Going back to your book, in the middle you explain the turning point in the pageant. Did you feel prepared to answer Perez Hilton's question?
Looking back now, everything happened so fast, but yeah, I was prepared. I think I'm a pretty good public speaker, I think I can handle questions, especially now after everything I've been through. I can probably answer any question there is. But I had the right team preparing me for tough questions. Did I think a question like that would be asked, and that [I would] be punished for giving an honest answer? No.
Looking back, would you re-word your reply?
Looking back now, I've become so much more educated. In fact, Perez Hilton wasn't even correct when asking the question. He said, "Vermont recently legalized same-sex marriage. Do you think other states should follow suit? Why or why not?" Actually, the people in Vermont didn't even vote. It was the legislature that voted. It's funny, looking back now; obviously I'm a lot more educated [now]. I'm not a spokesperson for traditional marriage, but looking back now, it was such a biased question. For a judge to ask that question and have his own agenda, and if you don't agree with him, [he will] call you every name in the book and then mock you for seven months? That's just crazy.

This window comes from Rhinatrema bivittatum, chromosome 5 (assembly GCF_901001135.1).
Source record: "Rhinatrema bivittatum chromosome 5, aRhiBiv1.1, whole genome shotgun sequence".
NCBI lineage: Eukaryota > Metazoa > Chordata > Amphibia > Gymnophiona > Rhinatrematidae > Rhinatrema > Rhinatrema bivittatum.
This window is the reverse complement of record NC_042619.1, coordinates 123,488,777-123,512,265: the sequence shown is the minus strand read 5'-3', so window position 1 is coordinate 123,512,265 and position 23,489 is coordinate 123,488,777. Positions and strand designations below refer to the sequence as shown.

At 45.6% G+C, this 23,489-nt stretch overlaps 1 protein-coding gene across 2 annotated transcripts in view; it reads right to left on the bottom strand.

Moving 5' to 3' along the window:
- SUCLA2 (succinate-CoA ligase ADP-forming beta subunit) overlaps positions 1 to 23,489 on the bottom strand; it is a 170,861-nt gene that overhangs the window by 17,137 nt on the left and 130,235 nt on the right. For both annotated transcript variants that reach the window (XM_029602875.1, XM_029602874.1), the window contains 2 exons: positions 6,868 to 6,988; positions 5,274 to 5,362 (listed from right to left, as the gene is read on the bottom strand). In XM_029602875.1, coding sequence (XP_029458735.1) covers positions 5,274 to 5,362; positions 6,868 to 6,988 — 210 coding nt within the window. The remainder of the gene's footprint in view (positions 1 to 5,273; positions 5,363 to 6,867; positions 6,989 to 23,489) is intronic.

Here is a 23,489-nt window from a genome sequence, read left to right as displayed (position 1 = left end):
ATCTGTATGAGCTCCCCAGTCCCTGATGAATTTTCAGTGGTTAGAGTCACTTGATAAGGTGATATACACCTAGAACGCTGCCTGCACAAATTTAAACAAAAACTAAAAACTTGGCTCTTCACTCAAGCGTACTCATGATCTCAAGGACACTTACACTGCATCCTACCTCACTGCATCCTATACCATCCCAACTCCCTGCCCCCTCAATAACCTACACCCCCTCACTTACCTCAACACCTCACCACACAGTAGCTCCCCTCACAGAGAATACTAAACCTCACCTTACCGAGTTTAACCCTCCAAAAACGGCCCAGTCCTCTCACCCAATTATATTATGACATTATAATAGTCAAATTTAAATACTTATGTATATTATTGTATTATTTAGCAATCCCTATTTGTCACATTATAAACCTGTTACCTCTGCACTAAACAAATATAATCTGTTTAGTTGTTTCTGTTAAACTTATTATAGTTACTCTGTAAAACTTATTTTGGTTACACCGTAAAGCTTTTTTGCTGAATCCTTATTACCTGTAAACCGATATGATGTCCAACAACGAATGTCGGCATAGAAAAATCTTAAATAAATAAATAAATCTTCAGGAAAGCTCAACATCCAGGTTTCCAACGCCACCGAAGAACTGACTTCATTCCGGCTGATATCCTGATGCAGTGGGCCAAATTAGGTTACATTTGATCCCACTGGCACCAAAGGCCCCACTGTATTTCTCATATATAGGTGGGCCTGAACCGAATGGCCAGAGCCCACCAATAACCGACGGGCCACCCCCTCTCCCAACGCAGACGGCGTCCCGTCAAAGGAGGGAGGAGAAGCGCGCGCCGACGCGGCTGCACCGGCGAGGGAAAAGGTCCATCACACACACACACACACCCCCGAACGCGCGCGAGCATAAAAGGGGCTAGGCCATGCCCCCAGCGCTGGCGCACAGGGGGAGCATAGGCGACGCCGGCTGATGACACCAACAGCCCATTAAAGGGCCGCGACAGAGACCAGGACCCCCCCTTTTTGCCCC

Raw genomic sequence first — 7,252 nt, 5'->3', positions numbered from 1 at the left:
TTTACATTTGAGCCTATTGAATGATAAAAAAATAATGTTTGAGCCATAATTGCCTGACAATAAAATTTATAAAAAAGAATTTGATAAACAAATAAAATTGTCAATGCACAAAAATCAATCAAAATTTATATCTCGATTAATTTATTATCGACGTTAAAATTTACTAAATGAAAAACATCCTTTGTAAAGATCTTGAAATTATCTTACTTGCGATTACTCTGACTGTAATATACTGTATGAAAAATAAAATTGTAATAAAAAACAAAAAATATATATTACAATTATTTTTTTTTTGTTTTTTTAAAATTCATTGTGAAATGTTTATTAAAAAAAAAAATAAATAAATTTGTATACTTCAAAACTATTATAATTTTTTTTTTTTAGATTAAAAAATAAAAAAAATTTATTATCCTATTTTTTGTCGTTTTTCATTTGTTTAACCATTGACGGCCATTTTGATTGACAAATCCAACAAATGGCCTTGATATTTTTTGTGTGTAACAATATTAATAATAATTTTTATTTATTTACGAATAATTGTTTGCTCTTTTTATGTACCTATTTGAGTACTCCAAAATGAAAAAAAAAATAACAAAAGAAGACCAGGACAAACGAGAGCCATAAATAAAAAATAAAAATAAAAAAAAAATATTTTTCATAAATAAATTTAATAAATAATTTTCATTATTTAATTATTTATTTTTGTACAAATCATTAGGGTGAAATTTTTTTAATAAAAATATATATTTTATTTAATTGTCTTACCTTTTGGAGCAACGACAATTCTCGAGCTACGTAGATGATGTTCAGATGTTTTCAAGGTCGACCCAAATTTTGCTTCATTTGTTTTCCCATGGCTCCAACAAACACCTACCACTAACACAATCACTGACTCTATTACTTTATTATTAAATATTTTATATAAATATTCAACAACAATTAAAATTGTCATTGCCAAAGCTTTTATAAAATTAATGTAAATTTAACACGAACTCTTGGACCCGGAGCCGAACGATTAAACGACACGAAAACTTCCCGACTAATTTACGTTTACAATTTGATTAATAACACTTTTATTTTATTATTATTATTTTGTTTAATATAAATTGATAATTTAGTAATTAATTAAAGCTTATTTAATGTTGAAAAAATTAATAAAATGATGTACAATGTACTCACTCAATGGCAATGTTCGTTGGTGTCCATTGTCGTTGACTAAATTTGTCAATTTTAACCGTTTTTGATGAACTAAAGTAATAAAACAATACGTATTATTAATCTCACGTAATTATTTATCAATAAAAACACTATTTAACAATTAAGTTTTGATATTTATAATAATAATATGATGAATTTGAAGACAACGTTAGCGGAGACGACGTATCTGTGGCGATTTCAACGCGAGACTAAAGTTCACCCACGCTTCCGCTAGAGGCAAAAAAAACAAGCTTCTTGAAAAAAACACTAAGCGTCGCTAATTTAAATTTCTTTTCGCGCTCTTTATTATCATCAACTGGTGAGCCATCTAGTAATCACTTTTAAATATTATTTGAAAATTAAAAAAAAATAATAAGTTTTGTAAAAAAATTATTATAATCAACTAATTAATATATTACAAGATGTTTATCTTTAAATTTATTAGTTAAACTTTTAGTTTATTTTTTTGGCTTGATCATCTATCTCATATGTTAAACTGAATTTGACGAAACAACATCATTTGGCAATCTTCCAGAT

Have you forgiven him?
Oh yeah. I actually feel really sorry for him. I really do. If you look at his website, it's kind of scary what he does.
So how would you answer a question like that today: Why do you oppose same-sex marriage?
I don't oppose anything. I'm just for traditional marriage. I'm not against anything. I just believe that marriage should be between a man and a woman. There's nothing controversial about it—most of the people in the state that I was representing believe it, and the majority of people in America believe it, from Sarah Palin to Barack Obama. They believe it, so why is it such a big deal?